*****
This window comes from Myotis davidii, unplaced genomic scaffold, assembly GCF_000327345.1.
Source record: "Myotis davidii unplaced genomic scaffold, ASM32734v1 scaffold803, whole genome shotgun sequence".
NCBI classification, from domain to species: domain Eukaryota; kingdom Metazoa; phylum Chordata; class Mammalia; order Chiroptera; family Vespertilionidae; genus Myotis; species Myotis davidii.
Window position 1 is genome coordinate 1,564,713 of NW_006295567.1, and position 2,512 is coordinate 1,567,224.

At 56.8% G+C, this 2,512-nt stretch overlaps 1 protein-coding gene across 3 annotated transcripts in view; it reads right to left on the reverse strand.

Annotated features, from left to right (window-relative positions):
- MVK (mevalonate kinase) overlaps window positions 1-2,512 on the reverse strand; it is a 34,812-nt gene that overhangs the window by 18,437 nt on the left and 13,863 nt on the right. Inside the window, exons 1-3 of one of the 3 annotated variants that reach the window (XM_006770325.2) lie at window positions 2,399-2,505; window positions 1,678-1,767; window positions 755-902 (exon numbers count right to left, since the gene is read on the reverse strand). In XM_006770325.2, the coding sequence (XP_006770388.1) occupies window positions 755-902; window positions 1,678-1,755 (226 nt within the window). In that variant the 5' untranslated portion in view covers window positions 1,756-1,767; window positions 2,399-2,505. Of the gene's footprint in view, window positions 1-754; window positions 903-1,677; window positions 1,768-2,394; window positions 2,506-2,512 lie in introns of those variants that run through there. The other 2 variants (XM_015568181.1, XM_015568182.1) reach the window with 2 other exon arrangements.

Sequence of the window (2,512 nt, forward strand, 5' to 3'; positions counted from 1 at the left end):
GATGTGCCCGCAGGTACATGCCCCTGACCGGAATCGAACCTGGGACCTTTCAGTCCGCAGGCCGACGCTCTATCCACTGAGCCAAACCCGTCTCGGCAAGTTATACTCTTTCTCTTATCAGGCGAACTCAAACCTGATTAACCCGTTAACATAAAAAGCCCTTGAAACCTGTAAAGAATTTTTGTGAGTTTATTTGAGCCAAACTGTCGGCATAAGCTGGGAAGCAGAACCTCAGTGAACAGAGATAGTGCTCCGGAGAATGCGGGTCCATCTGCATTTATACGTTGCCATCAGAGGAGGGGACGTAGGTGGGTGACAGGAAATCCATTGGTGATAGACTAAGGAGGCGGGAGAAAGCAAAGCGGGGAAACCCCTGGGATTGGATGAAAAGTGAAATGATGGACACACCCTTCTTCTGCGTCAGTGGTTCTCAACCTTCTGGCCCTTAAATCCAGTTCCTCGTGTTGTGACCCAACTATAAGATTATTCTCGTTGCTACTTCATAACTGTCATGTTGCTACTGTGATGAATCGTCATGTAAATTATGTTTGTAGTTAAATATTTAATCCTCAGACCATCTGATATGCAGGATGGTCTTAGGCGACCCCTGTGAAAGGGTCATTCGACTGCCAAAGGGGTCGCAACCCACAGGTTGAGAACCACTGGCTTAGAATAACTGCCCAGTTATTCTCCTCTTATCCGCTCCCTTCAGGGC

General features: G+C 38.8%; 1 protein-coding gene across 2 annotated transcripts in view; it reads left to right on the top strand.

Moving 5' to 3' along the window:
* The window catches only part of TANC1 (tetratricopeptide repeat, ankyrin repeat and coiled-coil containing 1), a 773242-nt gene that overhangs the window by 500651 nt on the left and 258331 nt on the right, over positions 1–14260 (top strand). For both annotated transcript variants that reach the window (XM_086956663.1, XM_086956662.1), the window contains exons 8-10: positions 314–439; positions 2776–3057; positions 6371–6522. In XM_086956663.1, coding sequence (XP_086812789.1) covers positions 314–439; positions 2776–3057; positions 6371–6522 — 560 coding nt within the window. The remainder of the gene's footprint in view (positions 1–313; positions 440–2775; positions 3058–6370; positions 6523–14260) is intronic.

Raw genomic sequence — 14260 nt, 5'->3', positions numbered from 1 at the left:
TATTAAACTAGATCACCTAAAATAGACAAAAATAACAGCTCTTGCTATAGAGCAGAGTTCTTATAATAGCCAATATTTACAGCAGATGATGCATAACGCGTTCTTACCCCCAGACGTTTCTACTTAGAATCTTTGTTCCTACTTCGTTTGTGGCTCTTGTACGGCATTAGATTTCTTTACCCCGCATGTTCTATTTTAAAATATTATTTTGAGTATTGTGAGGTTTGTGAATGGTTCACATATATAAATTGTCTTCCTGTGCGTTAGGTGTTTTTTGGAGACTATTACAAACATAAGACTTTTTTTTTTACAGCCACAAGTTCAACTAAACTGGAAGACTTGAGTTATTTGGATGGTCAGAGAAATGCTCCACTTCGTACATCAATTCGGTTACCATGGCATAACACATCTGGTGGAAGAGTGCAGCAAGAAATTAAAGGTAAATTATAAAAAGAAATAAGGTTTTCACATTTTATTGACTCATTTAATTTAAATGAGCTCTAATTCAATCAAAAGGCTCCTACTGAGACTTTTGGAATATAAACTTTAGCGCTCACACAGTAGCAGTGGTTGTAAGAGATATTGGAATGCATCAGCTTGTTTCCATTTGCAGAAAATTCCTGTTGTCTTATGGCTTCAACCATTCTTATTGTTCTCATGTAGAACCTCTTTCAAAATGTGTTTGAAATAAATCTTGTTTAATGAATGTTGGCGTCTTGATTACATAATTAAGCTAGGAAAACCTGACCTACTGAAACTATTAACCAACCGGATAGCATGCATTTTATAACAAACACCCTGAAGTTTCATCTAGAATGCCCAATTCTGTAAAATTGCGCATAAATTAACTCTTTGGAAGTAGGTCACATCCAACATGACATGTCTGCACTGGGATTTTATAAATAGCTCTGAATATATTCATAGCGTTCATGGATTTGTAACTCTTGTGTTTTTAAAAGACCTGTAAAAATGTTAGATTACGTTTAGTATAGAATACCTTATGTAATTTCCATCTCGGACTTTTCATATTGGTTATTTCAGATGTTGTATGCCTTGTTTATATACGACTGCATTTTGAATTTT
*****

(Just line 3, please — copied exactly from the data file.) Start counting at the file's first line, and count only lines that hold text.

NCBI classification, from domain to species: domain Eukaryota; kingdom Metazoa; phylum Chordata; class Mammalia; order Chiroptera; family Vespertilionidae; genus Myotis; species Myotis davidii.